Another term, upon which the project is predicated, is “community” (71-73). The book raises important questions about what an online social group is and how to measure it through its language use, not all of which it sets out to address. The term “community” is not problematised. This isn’t necessarily a shortcoming: “community” sometimes functions as a sort of placeholder, indexing empirically observable phenomena. The book is agnostic on the content of “community” or what it might entail politically (with the important caveat that Jóri is direct about the gendered language use in her data, and about the broader exclusionary patterns in EDMC). But Jóri still has to develop tools to assess the extent and content, as it were, of group cohesion. One way of doing this is by reference to the use of “we” as an indicator of community (119, 125, 137, 147).
The assumptions underlying the idea that “we” would stand in this way are not explicated. One can imagine situations where there is community sentiment, but people do not use “we”, and the converse, where “we” is abused by powerful figures seeking to impose the appearance of consensus. Ultimately (and going by her account of the data, rightly), Jóri determines “we” is of limited efficacy as an indicator and suggests it be abandoned (174). What are the implications of this? Is it telling us something about collective identity, or is it telling us something about communication? If the latter, is it about mediation, or is it about communicative strategy? Jóri does not speculate on these questions, but they help to show how, by engaging so thoroughly with online data, she pushes the parameters of CMDA and similar corpus-oriented approaches as far as they will go.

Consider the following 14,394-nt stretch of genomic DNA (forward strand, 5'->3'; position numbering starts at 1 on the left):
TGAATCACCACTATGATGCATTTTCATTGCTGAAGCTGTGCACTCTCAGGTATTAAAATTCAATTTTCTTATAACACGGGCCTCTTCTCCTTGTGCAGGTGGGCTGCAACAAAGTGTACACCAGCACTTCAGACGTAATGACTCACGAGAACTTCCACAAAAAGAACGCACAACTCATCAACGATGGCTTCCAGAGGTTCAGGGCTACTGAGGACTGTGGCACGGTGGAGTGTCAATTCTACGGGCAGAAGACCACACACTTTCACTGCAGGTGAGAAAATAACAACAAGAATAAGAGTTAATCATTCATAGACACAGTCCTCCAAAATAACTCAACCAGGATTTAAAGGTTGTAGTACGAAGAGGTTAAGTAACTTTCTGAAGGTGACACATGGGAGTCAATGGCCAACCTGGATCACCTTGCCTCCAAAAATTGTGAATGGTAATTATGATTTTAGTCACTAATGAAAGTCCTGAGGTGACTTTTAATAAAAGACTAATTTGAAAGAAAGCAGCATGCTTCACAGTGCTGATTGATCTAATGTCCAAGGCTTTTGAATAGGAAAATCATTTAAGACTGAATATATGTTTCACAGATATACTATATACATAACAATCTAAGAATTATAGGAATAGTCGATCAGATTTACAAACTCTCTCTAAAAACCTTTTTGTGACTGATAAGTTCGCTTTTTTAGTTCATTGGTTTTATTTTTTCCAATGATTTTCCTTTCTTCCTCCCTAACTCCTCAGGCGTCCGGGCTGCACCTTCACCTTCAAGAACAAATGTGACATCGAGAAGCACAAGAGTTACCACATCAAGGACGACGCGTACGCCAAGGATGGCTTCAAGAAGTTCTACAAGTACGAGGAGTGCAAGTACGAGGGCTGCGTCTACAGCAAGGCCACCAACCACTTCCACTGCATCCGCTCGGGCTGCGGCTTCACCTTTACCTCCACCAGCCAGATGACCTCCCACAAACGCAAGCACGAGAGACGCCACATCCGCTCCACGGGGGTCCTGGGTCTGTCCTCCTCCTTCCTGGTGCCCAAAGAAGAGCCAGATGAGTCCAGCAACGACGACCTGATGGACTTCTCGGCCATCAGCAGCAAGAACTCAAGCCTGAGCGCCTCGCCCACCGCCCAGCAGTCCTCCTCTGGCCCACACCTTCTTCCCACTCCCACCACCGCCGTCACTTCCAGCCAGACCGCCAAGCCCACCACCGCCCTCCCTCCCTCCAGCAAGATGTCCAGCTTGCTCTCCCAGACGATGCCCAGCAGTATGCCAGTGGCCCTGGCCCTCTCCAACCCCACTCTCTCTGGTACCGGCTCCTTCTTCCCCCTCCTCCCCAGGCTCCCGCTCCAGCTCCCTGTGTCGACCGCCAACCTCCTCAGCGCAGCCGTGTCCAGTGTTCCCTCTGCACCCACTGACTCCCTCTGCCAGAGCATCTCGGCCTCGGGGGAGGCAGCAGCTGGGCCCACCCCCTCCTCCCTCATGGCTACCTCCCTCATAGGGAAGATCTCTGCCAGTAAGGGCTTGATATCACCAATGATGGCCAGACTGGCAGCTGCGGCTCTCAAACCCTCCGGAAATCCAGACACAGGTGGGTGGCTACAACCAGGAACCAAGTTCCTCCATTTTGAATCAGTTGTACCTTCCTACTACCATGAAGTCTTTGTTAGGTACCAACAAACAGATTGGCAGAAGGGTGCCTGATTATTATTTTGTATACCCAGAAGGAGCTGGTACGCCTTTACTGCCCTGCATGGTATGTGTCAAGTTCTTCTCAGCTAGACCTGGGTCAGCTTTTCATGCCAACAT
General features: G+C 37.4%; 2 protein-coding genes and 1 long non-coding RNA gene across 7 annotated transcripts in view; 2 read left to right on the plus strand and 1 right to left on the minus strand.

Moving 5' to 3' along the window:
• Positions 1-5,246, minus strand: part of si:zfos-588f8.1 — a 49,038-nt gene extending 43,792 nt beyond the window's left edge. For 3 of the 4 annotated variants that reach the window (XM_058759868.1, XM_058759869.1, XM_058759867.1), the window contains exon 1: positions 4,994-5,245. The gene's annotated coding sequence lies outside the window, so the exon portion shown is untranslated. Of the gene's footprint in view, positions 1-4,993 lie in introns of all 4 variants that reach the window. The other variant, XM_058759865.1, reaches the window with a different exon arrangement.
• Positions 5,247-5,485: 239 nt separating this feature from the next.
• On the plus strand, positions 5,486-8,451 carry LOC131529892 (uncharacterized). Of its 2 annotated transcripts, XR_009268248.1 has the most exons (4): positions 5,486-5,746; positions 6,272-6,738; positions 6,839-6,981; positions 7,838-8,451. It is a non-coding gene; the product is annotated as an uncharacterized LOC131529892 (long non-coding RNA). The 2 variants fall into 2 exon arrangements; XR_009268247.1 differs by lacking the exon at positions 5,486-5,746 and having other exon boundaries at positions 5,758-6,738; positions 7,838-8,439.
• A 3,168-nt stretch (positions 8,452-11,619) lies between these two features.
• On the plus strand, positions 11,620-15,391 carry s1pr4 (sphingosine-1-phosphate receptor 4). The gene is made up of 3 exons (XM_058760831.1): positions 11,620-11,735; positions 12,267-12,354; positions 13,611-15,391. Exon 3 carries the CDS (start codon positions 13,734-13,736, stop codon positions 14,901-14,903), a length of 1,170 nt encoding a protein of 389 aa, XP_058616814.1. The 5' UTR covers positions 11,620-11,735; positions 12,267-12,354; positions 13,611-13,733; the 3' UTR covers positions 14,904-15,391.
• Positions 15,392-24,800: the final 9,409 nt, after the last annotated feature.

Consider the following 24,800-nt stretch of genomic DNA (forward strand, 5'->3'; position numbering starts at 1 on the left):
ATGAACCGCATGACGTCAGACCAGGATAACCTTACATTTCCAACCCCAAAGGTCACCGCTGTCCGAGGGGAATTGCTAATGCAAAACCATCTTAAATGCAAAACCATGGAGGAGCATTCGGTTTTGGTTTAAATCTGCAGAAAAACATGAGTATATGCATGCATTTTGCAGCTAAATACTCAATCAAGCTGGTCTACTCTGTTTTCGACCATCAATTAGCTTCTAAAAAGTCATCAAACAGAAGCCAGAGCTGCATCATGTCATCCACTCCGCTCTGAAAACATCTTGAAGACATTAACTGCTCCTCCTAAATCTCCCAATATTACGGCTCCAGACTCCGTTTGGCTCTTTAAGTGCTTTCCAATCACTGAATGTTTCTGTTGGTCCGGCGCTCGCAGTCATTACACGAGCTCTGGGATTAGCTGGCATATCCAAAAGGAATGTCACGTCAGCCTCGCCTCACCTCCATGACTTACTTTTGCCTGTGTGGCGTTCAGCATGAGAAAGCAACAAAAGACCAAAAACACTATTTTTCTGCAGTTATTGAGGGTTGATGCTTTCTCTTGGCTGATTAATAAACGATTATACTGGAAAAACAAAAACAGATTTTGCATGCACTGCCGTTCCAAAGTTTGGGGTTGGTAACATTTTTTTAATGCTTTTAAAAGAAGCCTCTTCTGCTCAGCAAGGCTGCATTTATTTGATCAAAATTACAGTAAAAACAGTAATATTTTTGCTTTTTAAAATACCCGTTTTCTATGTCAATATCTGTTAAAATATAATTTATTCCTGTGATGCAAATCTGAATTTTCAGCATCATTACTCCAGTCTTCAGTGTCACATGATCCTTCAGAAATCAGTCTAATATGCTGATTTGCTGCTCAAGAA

One important aspect of the book is how it works across different online platforms: forums, blogs and so on, each with distinct affordances. As Jóri acknowledges, there is a relationship between platform design and community structure. For example, some of the limited interaction on the Matrixsynth blog, despite its popularity, may be attributable to the Matrixsynth closed Facebook group (164). “Community”, such as could be discerned by use of “we”, might therefore not map neatly onto a corpus assembled at a single site, because Gertrude Stein’s adage, “there is no there there” (1937: 17), still applies to the internet. Those who are present are always also in at least one other place. This does not undermine the analysis, but it does invite methodological reflection about scope, site and corpus. Any analysis will have self-defined limits. As Jóri shows, the strength of a corpus approach itself requires sensitivity in a context of platform porosity.